Contributor: Crystal Karges, MS, RDN, IBCLC Special Projects Coordinator at Eating Disorder Hope/Addiction Hope
When it comes to prescription-based painkillers, many individuals may be more familiar with drugs such
as Oxycontin, Percocet, and more. However, as opioid based painkillers become more difficult to obtain, people seeking out these types of medications, whether for therapeutic or recreational purposes, may be turning to lesser known prescription drugs, such as Alphaprodine.
Common Uses of the Drug Alphaprodine
Alphaprodine, also marketed under the brand name of Nisentil, is a narcotic analgesic that is similar to the drug morphine and pethidine. This pain relieving medication is often used for pain management in childbirth and labor as well as for other surgical procedures. In addition, this medication may be used in the dentistry setting to help effectively manage pain associated with dental procedures.
Even at a normal dosage that is typically used for therapeutic treatments, the use of alphaprodine can potentially cause distressing side effects, such as respiratory depression, and other side effects, such as gastrointestinal upset, skin irritation and more.
Signs of Misuse and Abuse
If you or someone you care for has been taking the prescription drug Alphaprodine, it is important to understand how and why this particular medication is being used. Many times, this prescription drug is given in the setting of acute care, such as for pain relief during a minor surgical procedure.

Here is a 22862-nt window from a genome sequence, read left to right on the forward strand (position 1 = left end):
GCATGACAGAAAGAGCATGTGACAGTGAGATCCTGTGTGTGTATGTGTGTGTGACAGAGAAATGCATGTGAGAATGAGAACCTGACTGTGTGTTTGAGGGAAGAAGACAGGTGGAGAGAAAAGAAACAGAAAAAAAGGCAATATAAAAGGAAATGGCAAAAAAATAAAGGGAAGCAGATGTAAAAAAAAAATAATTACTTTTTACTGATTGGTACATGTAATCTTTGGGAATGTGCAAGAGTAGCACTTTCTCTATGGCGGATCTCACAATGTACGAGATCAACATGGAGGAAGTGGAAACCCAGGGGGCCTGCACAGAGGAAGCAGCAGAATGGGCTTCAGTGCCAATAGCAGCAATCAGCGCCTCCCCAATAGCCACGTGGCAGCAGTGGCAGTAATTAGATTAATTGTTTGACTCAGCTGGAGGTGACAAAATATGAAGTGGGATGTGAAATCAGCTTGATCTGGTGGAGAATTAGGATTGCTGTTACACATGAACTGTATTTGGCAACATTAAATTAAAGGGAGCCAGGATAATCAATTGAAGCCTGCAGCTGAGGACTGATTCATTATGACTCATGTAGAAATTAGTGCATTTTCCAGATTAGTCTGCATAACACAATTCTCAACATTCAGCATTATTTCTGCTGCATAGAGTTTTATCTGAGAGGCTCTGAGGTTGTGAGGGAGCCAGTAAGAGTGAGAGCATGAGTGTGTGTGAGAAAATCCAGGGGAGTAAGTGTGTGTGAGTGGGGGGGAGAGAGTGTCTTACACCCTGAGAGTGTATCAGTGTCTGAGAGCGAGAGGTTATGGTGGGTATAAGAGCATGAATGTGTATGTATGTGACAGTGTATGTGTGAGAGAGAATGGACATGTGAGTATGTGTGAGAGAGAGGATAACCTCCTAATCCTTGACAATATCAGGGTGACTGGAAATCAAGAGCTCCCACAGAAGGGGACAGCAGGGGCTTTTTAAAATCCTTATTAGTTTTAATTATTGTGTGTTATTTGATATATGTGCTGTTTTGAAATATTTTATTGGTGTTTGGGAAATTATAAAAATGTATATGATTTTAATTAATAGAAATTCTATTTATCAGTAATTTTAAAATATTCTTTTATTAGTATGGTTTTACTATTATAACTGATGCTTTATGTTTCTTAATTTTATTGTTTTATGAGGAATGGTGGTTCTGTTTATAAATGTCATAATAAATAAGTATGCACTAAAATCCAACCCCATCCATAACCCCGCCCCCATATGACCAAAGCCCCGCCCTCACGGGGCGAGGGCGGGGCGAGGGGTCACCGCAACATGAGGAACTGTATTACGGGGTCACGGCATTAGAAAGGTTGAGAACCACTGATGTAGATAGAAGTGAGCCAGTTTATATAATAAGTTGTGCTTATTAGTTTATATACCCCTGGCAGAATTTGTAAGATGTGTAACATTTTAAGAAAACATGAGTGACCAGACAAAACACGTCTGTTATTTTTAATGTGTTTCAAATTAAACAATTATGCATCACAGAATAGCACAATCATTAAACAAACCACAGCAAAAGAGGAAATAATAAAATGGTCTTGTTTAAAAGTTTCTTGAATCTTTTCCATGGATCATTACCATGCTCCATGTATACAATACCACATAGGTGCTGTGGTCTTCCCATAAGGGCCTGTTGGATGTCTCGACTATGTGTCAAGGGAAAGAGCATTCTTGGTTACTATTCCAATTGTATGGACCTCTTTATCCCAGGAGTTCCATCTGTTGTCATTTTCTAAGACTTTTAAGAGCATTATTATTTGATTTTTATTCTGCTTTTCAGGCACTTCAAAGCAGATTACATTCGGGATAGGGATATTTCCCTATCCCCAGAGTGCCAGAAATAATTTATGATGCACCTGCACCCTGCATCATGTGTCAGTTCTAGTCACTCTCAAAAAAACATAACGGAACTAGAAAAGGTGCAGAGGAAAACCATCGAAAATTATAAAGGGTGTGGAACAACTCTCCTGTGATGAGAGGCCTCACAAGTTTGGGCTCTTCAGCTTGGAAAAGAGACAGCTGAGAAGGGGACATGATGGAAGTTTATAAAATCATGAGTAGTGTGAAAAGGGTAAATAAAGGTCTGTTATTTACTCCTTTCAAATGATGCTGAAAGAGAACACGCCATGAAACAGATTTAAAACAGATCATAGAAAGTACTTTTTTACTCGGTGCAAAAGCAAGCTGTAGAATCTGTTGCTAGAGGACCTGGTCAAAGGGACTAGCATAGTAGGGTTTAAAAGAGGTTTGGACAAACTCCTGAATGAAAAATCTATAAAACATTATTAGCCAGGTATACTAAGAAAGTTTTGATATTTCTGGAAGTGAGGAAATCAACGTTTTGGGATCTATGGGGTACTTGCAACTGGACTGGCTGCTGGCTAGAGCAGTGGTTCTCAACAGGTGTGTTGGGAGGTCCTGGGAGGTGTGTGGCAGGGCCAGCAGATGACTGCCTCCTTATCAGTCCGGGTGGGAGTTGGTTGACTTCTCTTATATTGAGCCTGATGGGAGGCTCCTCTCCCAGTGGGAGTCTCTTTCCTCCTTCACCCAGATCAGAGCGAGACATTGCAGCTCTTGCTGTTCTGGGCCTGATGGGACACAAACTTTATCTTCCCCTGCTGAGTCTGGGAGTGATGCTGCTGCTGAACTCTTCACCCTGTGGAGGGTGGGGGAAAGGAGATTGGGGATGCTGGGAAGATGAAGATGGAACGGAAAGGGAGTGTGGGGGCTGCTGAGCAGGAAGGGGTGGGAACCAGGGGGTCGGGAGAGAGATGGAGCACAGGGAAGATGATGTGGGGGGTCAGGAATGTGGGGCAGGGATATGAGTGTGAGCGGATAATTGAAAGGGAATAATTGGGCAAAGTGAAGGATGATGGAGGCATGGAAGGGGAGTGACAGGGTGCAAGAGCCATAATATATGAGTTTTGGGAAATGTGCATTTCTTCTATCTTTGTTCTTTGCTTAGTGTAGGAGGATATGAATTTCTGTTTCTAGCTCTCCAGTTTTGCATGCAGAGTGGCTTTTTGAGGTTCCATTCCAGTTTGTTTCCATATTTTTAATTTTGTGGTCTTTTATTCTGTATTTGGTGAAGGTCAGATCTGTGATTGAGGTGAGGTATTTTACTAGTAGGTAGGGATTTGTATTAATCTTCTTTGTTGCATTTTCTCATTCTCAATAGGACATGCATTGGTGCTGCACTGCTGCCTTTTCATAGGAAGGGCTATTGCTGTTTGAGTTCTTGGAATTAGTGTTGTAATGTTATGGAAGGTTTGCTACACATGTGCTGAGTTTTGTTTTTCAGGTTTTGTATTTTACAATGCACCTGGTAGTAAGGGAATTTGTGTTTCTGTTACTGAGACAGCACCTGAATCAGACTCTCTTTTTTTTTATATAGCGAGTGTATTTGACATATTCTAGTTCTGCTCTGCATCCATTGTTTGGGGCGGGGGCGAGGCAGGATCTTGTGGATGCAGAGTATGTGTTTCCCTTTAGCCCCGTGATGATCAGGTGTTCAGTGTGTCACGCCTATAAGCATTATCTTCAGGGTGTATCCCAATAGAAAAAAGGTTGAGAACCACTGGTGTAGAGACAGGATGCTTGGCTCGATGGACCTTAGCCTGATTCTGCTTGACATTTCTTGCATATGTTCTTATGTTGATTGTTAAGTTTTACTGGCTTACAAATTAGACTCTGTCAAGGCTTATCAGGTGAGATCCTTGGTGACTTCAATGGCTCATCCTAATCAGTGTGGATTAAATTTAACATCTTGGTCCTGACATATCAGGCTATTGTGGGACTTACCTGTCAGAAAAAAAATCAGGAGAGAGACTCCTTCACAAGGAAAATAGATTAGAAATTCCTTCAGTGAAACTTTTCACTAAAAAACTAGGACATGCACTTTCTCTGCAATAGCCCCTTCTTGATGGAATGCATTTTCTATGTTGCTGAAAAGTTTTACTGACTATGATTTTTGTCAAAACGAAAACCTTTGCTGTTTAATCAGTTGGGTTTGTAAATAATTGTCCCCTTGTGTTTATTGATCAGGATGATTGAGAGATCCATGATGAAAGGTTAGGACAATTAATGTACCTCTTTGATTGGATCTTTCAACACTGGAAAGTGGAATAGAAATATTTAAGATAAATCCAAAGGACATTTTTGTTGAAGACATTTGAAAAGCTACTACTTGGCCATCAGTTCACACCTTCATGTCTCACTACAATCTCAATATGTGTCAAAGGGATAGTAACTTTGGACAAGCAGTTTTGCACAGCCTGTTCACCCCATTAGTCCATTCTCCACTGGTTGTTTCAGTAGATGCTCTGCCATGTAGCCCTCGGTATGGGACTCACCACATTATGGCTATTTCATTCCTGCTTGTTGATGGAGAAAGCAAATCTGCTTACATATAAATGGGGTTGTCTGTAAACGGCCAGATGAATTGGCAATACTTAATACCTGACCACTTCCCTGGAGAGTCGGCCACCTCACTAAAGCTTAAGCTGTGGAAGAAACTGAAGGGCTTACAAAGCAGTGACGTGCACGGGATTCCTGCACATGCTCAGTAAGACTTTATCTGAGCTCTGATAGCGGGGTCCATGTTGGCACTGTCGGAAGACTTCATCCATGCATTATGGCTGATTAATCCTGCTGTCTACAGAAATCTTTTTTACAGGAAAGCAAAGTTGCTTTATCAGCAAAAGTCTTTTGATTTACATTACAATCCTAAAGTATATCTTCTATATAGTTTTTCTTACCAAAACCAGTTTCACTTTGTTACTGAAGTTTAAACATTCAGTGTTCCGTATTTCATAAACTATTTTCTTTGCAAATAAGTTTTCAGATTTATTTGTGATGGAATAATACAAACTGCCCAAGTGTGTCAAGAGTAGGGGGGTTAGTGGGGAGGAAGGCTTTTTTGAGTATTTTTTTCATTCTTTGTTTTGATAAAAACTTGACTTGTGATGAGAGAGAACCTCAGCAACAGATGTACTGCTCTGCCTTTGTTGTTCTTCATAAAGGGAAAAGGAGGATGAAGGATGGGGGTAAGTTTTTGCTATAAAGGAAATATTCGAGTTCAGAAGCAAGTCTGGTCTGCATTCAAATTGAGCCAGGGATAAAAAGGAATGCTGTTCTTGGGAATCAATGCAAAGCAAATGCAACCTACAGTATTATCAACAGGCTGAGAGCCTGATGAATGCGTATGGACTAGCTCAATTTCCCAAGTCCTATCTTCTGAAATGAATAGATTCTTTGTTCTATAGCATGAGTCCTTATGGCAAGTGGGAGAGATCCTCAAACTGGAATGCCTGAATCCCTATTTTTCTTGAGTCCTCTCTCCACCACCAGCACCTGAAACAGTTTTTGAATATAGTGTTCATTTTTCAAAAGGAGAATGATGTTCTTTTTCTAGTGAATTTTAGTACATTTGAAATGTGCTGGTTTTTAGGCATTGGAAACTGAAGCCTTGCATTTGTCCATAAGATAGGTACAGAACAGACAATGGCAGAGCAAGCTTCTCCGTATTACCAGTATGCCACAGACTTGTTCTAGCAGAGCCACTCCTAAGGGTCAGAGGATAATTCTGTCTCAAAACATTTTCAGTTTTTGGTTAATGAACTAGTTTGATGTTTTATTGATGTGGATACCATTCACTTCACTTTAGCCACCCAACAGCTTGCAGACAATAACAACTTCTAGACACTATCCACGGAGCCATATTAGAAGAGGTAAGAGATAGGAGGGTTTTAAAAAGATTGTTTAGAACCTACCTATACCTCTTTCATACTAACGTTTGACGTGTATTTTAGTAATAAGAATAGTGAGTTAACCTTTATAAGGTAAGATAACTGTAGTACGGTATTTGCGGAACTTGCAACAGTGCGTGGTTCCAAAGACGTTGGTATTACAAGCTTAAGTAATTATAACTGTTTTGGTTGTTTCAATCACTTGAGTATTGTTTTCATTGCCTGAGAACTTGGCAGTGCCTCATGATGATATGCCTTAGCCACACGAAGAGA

If you are aware that someone you care for is taking this prescription medication for purposes of getting high or “numbing effects”, be sure to have a discussion with your loved one about your concerns.
As an opioid based drug, this medication can be highly addictive and result in adverse effects and medical complications. Expressing your concerns about possible drug misuse behaviors is essential for helping your loved one understand the potentially dangerous consequences associated with their behaviors. Working with an addiction specialist can be helpful in overcoming a possible addiction to alphaprodine.
Community Discussion – Share your thoughts here!
If you have been in recovery from an addiction to a pharmaceutical painkiller, what resources were helpful to you in recovery?
About the Author: Crystal is a Masters-level Registered Dietitian Nutritionist (RDN) with a specialty focus in eating disorders, maternal/child health and wellness, and intuitive eating. Combining clinical experience with a love of social media and writing, Crystal serves as the Special Projects Coordinator for Eating Disorder Hope/Addiction Hope, where her passion to help others find recovery and healing is integrated into each part of her work.
As a Certified Intuitive Eating Counselor, Crystal has dedicated her career to helping others establish a healthy relationship with food and body through her work with EDH/AH and nutrition private practice.
The opinions and views of our guest contributors are shared to provide a broad perspective of addictions. These are not necessarily the views of Addiction Hope, but an effort to offer discussion of various issues by different concerned individuals.
We at Addiction Hope understand that addictions result from a combination of environmental and genetic factors. If you or a loved one are suffering from an addiction, please know that there is hope for you, and seek immediate professional help.
Last Updated & Reviewed By: Jacquelyn Ekern, MS, LPC on April 24, 2016
Published on AddictionHope.com